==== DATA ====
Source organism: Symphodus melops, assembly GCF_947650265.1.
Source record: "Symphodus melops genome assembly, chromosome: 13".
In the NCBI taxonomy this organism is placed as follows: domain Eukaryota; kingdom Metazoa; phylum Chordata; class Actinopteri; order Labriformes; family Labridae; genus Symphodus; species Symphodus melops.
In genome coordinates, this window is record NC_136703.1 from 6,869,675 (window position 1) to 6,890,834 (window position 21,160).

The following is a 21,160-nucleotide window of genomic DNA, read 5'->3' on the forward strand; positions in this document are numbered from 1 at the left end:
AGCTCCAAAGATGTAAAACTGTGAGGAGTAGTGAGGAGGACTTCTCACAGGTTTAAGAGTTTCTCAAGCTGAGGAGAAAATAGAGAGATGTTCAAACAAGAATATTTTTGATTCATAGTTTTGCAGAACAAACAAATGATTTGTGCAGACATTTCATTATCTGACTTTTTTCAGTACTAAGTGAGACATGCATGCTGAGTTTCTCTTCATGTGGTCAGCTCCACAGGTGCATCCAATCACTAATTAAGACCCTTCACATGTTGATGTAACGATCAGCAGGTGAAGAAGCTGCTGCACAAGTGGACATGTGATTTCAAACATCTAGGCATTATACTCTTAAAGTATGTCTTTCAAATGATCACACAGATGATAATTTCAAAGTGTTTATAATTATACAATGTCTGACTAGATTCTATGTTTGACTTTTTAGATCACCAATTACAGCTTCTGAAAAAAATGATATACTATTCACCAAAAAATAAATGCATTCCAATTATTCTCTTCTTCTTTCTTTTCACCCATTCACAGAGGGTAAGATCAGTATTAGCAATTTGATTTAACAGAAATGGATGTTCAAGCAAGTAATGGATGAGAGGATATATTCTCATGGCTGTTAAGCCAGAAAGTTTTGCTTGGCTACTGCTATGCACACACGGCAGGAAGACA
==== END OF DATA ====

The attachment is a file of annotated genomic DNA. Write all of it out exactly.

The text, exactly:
Source organism: Symphodus melops, assembly GCF_947650265.1.
Source record: "Symphodus melops genome assembly, chromosome: 13".
In the NCBI taxonomy this organism is placed as follows: domain Eukaryota; kingdom Metazoa; phylum Chordata; class Actinopteri; order Labriformes; family Labridae; genus Symphodus; species Symphodus melops.
In genome coordinates, this window is record NC_136703.1 from 6,869,675 (window position 1) to 6,890,834 (window position 21,160).

The following is a 21,160-nucleotide window of genomic DNA, read 5'->3' on the forward strand; positions in this document are numbered from 1 at the left end:
AGCTCCAAAGATGTAAAACTGTGAGGAGTAGTGAGGAGGACTTCTCACAGGTTTAAGAGTTTCTCAAGCTGAGGAGAAAATAGAGAGATGTTCAAACAAGAATATTTTTGATTCATAGTTTTGCAGAACAAACAAATGATTTGTGCAGACATTTCATTATCTGACTTTTTTCAGTACTAAGTGAGACATGCATGCTGAGTTTCTCTTCATGTGGTCAGCTCCACAGGTGCATCCAATCACTAATTAAGACCCTTCACATGTTGATGTAACGATCAGCAGGTGAAGAAGCTGCTGCACAAGTGGACATGTGATTTCAAACATCTAGGCATTATACTCTTAAAGTATGTCTTTCAAATGATCACACAGATGATAATTTCAAAGTGTTTATAATTATACAATGTCTGACTAGATTCTATGTTTGACTTTTTAGATCACCAATTACAGCTTCTGAAAAAAATGATATACTATTCACCAAAAAATAAATGCATTCCAATTATTCTCTTCTTCTTTCTTTTCACCCATTCACAGAGGGTAAGATCAGTATTAGCAATTTGATTTAACAGAAATGGATGTTCAAGCAAGTAATGGATGAGAGGATATATTCTCATGGCTGTTAAGCCAGAAAGTTTTGCTTGGCTACTGCTATGCACACACGGCAGGAAGACA